AFPM recently voiced its disappointment at the decision by the U.S. Supreme Court not to hear ExxonMobil’s challenge to the New Hampshire Supreme Court’s decision to uphold a $236 million judgement against the company’s use of Methyl Tertiary Butyl Ether (MTBE) in the state’s gasoline supply in the 1990s.
The case has a long and unhappy history. After the Clean Air Act mandated companies to use an oxygenate in their gasoline supplies, ExxonMobil and others used the EPA-approved MTBE as it was the only viable option. Fast forward to 2013, and a New Hampshire jury awarded the state $236 million in damages after MTBE groundwater contamination in the state.
A 2015 appeal by ExxonMobil to the New Hampshire Supreme Court was unsuccessful, as was a subsequent appeal to the U.S. Supreme Court this year. In doing so, a number of questions remain unanswered – and some serious concerns have yet to be assuaged.
To begin, the New Hampshire court’s decision unfairly penalized a company that had virtually no control over retailers’ gasoline infrastructure. Groundwater contamination from gasoline spills wasn’t caused by ExxonMobil, but the company will be forced to pay the state more than $300 million (after adding in the interest) for one very apparent reason – it has the deepest pockets.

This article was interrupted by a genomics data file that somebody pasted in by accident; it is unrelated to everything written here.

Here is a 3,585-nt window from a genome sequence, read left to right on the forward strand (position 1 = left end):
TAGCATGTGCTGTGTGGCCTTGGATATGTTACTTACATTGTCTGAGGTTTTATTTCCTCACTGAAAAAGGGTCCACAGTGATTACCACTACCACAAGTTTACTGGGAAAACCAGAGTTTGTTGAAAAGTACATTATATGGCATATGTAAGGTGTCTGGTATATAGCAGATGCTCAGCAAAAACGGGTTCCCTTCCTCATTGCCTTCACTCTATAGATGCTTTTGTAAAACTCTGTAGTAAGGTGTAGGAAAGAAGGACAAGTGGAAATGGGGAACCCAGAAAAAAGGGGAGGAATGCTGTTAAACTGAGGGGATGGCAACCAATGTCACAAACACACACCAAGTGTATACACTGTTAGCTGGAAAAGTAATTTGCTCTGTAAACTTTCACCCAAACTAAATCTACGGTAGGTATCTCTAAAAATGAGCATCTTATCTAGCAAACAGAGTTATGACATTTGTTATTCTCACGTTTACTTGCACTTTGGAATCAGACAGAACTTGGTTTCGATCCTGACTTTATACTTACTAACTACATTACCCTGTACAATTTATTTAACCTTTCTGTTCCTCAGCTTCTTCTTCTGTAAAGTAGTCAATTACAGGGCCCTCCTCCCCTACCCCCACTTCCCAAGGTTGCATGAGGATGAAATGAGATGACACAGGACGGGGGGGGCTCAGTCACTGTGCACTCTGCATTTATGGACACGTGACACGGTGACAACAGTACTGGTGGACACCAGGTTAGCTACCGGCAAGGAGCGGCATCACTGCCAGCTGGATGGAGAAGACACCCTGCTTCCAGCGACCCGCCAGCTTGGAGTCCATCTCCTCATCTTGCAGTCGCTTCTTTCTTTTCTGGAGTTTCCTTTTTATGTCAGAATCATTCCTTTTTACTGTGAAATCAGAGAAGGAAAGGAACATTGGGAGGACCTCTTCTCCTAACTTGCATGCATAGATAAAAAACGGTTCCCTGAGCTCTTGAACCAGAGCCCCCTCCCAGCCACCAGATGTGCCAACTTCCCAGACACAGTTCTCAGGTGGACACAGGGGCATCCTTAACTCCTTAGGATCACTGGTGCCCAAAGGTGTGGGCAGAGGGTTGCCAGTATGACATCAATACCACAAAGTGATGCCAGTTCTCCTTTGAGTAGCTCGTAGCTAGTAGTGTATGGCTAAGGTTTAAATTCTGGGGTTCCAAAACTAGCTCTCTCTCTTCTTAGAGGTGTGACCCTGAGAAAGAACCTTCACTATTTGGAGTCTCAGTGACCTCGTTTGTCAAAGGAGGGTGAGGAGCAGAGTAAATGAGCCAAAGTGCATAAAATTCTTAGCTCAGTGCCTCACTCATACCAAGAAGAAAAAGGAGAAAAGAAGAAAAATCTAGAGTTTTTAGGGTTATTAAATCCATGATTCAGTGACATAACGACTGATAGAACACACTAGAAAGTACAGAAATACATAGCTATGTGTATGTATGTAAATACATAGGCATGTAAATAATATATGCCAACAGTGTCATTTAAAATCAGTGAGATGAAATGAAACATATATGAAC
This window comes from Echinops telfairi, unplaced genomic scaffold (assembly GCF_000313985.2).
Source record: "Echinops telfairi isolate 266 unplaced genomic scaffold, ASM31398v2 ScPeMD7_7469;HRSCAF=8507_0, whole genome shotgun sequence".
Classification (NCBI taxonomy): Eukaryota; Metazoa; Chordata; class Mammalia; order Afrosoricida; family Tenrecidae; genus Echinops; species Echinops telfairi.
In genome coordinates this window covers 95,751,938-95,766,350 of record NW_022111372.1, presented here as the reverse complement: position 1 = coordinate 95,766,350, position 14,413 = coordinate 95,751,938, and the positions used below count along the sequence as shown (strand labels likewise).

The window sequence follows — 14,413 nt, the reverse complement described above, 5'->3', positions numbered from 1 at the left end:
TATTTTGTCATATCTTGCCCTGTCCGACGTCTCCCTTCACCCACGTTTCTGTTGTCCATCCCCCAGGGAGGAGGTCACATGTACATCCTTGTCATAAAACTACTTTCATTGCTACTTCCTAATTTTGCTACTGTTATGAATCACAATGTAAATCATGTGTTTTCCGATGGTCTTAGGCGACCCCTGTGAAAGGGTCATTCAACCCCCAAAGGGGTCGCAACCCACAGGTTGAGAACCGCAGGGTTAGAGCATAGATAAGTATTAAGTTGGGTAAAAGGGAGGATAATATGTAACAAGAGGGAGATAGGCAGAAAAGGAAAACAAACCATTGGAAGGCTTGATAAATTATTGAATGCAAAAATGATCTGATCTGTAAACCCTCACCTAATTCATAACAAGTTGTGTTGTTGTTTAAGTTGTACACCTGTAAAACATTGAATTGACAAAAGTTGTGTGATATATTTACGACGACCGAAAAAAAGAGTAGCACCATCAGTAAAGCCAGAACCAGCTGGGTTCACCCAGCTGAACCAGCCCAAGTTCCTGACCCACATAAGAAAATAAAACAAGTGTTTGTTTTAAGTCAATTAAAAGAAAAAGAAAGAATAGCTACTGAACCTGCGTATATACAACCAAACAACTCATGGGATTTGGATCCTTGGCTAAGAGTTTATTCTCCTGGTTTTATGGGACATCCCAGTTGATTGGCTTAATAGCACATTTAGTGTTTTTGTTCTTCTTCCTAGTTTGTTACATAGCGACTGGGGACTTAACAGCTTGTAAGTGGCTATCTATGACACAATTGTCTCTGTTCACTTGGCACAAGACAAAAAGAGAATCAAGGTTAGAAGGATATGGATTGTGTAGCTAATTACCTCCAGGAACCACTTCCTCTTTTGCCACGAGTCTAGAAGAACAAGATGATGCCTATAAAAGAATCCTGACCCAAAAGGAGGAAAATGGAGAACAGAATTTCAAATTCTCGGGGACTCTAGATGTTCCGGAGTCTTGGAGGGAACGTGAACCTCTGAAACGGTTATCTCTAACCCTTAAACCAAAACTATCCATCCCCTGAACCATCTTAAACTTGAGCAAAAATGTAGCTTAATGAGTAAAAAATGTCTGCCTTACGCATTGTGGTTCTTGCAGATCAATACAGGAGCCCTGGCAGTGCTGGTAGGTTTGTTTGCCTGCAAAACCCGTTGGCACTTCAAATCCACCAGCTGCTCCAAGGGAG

It also sets a bad precedent for American industry at large by first inviting more spurious legal action against companies in compliance with federal laws and regulations and, second, by ignoring dubious legal tools such as statistical extrapolation to determine liability and damages. Furthermore, MTBE was an EPA-approved additive used in order to comply with federal law, a fact that should protect refineries from any punitive state lawsuit.
Finally, a disconcerting aspect to the case is the fact that New Hampshire hasn’t committed to spend all of the money on addressing MTBE contaminated groundwater, as the jury was promised it would be.
This decision should be a wakeup call to any industry doing business in New Hampshire.